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Rebalancing housing safety – the Housing Safety Task Force


By Rob Chilton, Account Executive

There has been a great deal of soul-searching and debate in recent years on the subject of building standards, particularly in social housing. Inevitably given a number of tragedies over the past decade, this has focused on cladding, structure and materials, which can all contribute to the scale and intensity of an outbreak of fire, as well as the general wellbeing and living standards of the residents.

A less well-rehearsed debate, though arguably of similar importance, is the lack of smoke detection devices in a large number of homes in Britain. Every year the Fire & Rescue Service is called to around 50,000 fires in domestic properties. This equates to around 140 per day which kill nearly 500 people and injure over 11,000 annually. In 25% of dwelling fires attended in the year 2018-19, a smoke alarm was not present.

Since smoke detection devices can alert occupants to the presence of fire in their homes before they are aware of it, it stands to reason that mandatory smoke detectors in all domestic properties will save countless lives, and incidentally save millions in property damage and emergency response every year.

It may therefore surprise people to know that, unless they are newly converted, there is no requirement for smoke detectors to be installed in any owner-occupied properties throughout England and Wales. Indeed, in England, there isn’t even a requirement for them to be installed in social housing. Although quite a number of social landlords will have installed them in any case, human nature dictates that an unseen danger is often not a priority, and many property-owners will simply not have considered the potential consequences of failing to protect themselves or their tenants by installing functioning smoke or carbon monoxide detectors.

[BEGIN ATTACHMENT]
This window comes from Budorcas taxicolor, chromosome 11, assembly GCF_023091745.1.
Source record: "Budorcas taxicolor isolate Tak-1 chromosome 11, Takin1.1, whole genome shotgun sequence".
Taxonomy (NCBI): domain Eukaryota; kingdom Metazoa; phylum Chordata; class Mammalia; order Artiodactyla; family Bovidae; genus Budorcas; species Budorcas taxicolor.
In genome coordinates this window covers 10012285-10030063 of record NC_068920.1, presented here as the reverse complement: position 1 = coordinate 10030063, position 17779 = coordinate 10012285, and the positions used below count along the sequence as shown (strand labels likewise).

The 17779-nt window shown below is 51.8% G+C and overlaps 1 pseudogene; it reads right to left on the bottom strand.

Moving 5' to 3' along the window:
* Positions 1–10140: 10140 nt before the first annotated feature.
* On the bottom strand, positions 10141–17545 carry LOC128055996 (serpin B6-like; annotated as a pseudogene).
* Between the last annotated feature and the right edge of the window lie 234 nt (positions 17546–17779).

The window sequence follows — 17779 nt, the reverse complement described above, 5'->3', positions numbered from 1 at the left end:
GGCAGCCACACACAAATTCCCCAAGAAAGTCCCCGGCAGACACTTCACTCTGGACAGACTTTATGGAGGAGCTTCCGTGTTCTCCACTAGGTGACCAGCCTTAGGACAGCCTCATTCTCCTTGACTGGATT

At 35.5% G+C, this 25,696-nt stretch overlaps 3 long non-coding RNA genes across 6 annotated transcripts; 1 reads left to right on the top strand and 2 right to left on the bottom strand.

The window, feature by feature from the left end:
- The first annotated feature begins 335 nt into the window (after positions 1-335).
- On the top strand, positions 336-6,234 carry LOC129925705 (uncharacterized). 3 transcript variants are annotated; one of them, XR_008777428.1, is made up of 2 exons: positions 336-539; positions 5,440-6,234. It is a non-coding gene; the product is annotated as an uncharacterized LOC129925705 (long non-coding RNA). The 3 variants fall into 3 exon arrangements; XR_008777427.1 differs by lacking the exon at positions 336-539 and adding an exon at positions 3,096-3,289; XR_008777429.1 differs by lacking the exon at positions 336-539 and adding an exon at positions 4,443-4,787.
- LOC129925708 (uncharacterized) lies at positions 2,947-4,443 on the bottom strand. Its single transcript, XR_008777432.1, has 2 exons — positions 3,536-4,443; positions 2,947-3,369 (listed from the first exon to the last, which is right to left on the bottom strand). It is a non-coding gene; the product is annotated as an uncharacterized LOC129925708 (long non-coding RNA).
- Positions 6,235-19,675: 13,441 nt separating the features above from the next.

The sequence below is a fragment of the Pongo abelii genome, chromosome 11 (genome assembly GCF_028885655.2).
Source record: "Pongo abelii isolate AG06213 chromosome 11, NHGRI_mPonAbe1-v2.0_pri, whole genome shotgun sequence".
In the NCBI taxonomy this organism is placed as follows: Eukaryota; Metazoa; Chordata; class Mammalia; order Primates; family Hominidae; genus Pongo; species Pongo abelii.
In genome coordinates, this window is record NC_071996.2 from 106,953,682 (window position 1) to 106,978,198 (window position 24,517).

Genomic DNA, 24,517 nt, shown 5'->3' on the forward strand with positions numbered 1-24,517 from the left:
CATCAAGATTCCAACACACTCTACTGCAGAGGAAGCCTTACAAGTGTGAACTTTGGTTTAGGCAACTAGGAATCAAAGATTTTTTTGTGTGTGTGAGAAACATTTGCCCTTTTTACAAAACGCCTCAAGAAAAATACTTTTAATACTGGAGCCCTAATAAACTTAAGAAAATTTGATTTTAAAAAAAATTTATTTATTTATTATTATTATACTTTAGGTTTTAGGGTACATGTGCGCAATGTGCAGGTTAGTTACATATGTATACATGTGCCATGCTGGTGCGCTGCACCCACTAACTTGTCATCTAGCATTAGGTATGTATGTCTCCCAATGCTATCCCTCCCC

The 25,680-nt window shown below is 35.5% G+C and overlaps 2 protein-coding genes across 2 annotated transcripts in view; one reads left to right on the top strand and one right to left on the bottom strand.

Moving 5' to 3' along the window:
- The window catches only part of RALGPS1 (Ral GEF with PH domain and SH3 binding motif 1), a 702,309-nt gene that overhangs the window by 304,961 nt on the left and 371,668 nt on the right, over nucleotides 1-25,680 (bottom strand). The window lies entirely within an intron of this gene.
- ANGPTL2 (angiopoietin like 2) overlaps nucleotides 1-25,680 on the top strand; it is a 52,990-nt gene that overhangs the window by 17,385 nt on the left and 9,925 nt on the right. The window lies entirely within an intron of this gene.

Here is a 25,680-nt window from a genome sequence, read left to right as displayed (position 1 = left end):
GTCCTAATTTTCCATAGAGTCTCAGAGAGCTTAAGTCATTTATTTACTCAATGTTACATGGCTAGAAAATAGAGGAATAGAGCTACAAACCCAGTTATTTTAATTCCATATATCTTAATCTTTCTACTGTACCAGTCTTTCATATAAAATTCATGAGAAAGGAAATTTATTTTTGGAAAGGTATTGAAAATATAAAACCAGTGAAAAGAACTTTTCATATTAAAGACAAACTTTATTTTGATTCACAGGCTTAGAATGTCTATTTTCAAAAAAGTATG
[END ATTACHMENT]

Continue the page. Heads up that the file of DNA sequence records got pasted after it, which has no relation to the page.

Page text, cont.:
The Scottish Government have displayed some degree of foresight by introducing new regulations that will mandate smoke detectors in principal habitable rooms in every single dwelling, regardless of age or tenure. These regulations were initially to take force in 2021, although due to the impact of the pandemic and a perceived lack of awareness amongst the public, this has been postponed to 2022.

That still leaves us in a situation where a significant portion of domestic dwellings in England & Wales remain unprotected. To this end, Cratus are currently working with Aico, a market leader in smoke & carbon monoxide detection technology, to raise awareness of this imbalance, and create a Housing Safety Task Force which will pull together key partners and stakeholders.
This Task Force will not only provide a platform for discussion of key elements of domestic safety legislation across the UK, but also be an objective, non-partisan, vehicle for members to agree a common position and lobby for positive change. This will cover not only fire detection devices, but sprinklers, carbon monoxide detectors, and other technology to protect residents from injury and safeguard their wellbeing.

In order for this to be achievable, we are working with the Centre for Economics & Business Research (CEBR), who are undertaking a research project. This will elucidate the current maze of domestic detection device legislation in the UK, pull together statistical analyses, and summarise the real-world impact of the variation in domestic safety detector coverage, both in human and economic terms.

The outcome of this research will inform the work that the Housing Safety Task Force does and will mark the first time that statistics for domestic smoke & carbon detector coverage has been pulled together for each of the devolved nations in the UK, correlating each with socio-economic background, geography, housing tenure and so forth.

It is expected that this research document will be published in the spring of 2021, and the Task Force launched in the summer of 2021. We are very proud to be working with Aico, who are a truly game-changing organization and are leading the project. So if you are from a local authority, social landlord, development company, charity, or other interested stakeholder, and are interested in this project, please contact me at [email protected] or 07479 319 994.

Rebalancing housing safety – the Housing Safety Task Force